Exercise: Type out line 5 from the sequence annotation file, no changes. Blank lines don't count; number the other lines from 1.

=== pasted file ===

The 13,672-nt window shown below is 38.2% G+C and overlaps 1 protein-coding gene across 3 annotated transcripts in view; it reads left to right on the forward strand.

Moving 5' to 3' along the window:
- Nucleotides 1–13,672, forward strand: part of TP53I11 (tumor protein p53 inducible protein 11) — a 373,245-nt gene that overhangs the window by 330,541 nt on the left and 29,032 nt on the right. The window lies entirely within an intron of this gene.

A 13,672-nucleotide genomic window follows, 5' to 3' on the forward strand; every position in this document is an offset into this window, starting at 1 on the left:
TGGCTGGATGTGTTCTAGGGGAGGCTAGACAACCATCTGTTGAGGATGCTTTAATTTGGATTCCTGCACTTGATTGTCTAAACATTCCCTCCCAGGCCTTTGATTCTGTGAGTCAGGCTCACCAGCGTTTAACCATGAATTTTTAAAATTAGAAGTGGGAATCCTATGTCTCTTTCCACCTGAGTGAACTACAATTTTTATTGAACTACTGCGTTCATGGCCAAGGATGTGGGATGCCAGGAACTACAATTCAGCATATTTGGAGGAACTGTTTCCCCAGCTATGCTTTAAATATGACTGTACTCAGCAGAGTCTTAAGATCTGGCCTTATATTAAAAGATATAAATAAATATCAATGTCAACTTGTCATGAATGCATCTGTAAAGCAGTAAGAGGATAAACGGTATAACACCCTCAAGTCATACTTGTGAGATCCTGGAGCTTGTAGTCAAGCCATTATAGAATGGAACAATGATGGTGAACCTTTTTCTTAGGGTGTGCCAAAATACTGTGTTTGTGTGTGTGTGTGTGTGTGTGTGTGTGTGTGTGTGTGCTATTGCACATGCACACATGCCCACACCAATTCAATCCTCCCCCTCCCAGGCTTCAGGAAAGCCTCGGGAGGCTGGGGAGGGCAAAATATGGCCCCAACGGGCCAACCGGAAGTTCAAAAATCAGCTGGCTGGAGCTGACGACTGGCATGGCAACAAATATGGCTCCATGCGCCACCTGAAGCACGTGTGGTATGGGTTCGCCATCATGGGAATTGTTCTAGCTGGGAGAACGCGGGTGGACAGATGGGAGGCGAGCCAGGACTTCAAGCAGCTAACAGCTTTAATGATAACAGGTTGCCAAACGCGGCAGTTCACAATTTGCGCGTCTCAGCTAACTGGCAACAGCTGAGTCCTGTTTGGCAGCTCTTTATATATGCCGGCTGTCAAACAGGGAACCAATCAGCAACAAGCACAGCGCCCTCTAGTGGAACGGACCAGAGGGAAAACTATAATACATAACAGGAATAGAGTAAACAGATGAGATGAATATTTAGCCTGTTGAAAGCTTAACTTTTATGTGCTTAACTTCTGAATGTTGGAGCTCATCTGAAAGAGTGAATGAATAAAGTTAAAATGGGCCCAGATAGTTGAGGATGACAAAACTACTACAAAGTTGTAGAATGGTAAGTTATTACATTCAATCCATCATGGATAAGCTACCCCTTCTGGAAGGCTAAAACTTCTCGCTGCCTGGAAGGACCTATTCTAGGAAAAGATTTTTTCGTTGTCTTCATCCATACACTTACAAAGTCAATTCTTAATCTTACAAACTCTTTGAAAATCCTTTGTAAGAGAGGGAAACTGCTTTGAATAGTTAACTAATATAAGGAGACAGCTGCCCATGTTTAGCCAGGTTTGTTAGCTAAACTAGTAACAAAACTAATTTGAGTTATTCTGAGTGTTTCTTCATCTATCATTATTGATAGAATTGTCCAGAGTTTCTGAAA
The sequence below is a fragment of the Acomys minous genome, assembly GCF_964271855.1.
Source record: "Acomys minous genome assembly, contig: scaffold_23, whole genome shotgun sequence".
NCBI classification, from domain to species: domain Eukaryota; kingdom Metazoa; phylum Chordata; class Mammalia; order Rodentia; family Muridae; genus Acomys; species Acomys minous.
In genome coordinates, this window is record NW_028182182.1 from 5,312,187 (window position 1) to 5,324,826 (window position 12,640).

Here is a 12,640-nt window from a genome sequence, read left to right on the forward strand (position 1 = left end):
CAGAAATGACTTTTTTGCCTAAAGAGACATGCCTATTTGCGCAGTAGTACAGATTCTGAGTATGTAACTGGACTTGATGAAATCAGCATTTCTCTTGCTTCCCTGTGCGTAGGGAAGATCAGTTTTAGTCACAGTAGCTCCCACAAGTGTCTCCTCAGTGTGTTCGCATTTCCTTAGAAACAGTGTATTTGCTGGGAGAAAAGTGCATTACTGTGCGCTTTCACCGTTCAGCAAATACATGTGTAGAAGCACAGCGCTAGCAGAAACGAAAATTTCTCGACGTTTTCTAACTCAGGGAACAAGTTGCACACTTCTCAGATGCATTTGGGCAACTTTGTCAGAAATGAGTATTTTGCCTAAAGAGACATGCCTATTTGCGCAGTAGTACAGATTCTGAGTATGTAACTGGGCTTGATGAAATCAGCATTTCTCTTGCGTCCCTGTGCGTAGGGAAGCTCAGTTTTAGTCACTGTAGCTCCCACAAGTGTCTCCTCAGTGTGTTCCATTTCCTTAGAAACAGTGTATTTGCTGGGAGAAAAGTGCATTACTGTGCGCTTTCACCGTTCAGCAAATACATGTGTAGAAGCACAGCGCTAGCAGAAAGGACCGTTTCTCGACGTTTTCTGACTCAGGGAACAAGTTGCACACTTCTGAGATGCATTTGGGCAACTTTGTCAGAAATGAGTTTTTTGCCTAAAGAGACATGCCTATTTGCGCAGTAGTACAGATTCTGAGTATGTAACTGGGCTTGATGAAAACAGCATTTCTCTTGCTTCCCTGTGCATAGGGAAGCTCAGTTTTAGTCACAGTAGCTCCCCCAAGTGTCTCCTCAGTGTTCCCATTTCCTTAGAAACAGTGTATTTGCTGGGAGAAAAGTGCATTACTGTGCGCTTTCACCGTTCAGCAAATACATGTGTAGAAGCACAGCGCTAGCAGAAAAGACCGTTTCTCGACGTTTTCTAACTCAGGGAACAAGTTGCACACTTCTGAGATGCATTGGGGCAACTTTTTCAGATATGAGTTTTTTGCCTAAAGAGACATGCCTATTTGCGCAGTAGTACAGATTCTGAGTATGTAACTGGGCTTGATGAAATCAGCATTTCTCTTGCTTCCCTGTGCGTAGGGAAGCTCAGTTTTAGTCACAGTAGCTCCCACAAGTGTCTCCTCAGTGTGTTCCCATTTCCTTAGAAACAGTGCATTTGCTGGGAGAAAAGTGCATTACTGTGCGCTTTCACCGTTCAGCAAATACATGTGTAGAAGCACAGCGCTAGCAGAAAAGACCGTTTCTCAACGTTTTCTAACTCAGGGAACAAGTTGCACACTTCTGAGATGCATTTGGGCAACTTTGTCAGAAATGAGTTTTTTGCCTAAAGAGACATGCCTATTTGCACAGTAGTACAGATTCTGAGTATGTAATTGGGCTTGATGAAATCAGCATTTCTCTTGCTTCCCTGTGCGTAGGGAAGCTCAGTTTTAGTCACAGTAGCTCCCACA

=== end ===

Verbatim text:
TGGCTGGATGTGTTCTAGGGGAGGCTAGACAACCATCTGTTGAGGATGCTTTAATTTGGATTCCTGCACTTGATTGTCTAAACATTCCCTCCCAGGCCTTTGATTCTGTGAGTCAGGCTCACCAGCGTTTAACCATGAATTTTTAAAATTAGAAGTGGGAATCCTATGTCTCTTTCCACCTGAGTGAACTACAATTTTTATTGAACTACTGCGTTCATGGCCAAGGATGTGGGATGCCAGGAACTACAATTCAGCATATTTGGAGGAACTGTTTCCCCAGCTATGCTTTAAATATGACTGTACTCAGCAGAGTCTTAAGATCTGGCCTTATATTAAAAGATATAAATAAATATCAATGTCAACTTGTCATGAATGCATCTGTAAAGCAGTAAGAGGATAAACGGTATAACACCCTCAAGTCATACTTGTGAGATCCTGGAGCTTGTAGTCAAGCCATTATAGAATGGAACAATGATGGTGAACCTTTTTCTTAGGGTGTGCCAAAATACTGTGTTTGTGTGTGTGTGTGTGTGTGTGTGTGTGTGTGTGTGTGCTATTGCACATGCACACATGCCCACACCAATTCAATCCTCCCCCTCCCAGGCTTCAGGAAAGCCTCGGGAGGCTGGGGAGGGCAAAATATGGCCCCAACGGGCCAACCGGAAGTTCAAAAATCAGCTGGCTGGAGCTGACGACTGGCATGGCAACAAATATGGCTCCATGCGCCACCTGAAGCACGTGTGGTATGGGTTCGCCATCATGGGAATTGTTCTAGCTGGGAGAACGCGGGTGGACAGATGGGAGGCGAGCCAGGACTTCAAGCAGCTAACAGCTTTAATGATAACAGGTTGCCAAACGCGGCAGTTCACAATTTGCGCGTCTCAGCTAACTGGCAACAGCTGAGTCCTGTTTGGCAGCTCTTTATATATGCCGGCTGTCAAACAGGGAACCAATCAGCAACAAGCACAGCGCCCTCTAGTGGAACGGACCAGAGGGAAAACTATAATACATAACAGGAATAGAGTAAACAGATGAGATGAATATTTAGCCTGTTGAAAGCTTAACTTTTATGTGCTTAACTTCTGAATGTTGGAGCTCATCTGAAAGAGTGAATGAATAAAGTTAAAATGGGCCCAGATAGTTGAGGATGACAAAACTACTACAAAGTTGTAGAATGGTAAGTTATTACATTCAATCCATCATGGATAAGCTACCCCTTCTGGAAGGCTAAAACTTCTCGCTGCCTGGAAGGACCTATTCTAGGAAAAGATTTTTTCGTTGTCTTCATCCATACACTTACAAAGTCAATTCTTAATCTTACAAACTCTTTGAAAATCCTTTGTAAGAGAGGGAAACTGCTTTGAATAGTTAACTAATATAAGGAGACAGCTGCCCATGTTTAGCCAGGTTTGTTAGCTAAACTAGTAACAAAACTAATTTGAGTTATTCTGAGTGTTTCTTCATCTATCATTATTGATAGAATTGTCCAGAGTTTCTGAAA